Supporting PhD students with autism, dyspraxia, and other learning differences

Supporting PhD students with autism, dyspraxia, and other learning differences

I'm dyspraxic and autistic. (Amusingly, when the occupational health department rang up before I started my current research job, they said, "It says here that you have dyspraxia and Asperger's Syndrome, is that right?" And when I agreed, they went, "You'll be another academic, then. What do you need me to do?") Lately I've been thinking about the specific challenges I faced during my PhD and how I could use my experience to help PhD candidates with similar learning differences to get past their own hurdles.

Once a month I offer up to five hours' practical support in areas where I'm strong (proofreading, structuring written work, designing ethnographic and arts-based fieldwork, developing interviewing skills, etc.) to a PhD student who has a particular issue they need help with and who is struggling to get suitable support.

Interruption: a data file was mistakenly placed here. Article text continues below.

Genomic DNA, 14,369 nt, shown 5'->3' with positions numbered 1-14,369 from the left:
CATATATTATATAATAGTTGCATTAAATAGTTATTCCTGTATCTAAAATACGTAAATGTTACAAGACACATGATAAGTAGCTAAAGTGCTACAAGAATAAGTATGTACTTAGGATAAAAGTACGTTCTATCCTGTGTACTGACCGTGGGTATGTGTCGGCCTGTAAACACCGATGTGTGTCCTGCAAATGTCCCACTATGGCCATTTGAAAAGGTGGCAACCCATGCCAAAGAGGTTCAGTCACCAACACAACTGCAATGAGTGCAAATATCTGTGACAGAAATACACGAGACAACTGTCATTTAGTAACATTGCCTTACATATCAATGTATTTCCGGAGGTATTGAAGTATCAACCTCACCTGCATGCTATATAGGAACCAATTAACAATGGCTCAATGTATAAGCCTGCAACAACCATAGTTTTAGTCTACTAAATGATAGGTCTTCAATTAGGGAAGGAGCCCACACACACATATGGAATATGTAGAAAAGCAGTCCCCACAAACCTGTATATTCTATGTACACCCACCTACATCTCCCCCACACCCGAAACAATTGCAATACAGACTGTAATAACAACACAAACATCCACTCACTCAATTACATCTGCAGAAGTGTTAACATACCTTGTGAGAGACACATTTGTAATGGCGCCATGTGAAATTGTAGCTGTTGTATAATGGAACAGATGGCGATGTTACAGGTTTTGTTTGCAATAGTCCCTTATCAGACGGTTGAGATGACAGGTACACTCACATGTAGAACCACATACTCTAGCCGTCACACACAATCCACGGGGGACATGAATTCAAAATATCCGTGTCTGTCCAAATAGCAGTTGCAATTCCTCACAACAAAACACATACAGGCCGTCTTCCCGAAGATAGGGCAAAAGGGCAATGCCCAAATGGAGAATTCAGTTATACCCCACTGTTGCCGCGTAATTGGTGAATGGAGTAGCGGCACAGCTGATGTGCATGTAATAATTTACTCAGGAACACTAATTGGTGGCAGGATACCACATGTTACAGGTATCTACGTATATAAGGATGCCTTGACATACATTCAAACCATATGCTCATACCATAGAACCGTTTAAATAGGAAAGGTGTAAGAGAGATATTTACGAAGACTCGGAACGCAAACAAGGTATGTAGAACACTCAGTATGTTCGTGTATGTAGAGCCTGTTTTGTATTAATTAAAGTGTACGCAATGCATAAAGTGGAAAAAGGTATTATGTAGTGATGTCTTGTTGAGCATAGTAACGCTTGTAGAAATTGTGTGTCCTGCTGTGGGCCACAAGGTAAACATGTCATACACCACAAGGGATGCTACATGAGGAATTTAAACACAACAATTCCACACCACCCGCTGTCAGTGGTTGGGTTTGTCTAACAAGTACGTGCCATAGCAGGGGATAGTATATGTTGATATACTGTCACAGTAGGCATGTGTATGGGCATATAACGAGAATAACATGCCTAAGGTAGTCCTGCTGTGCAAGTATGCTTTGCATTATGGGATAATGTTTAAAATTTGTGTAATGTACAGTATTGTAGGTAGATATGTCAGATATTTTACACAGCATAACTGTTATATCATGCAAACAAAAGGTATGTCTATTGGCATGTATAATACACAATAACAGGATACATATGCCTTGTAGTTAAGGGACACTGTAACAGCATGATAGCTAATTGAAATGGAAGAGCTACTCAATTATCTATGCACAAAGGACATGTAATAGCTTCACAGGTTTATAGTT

Your phone is a conflict zone

Your phone is a conflict zone

I'm often asked questions by people here in the UK about my research, whether it's on children's experiences of political violence, or the transmission of forbidden histories in societies that are overshadowed by past atrocity, or reconciliation as it manifests in the lives of nuns who inhabit situations of violence. People want to hear the stories. Their reactions range from fascinated, to horrified, to antagonistic, to impressed. And often I feel as if they relate to these stories as they might to a spellbinding fairy tale, as if I'm relating something that is too distant to be real - a story that happened "once upon a time and far, far away." 

This sense of mass violence as something that happens to other people a long way from us is reinforced by the language that echoes across the news. War-torn region. Conflict zone. These phrases make it sound as if war-affected areas can be neatly labelled and colour-coded into different zones like a sprawling map of the London Underground, and they reinforce the idea that war is something separate from our own lives. Yet in reality, it resides on our desks and in our back pockets. Your phone is a conflict zone.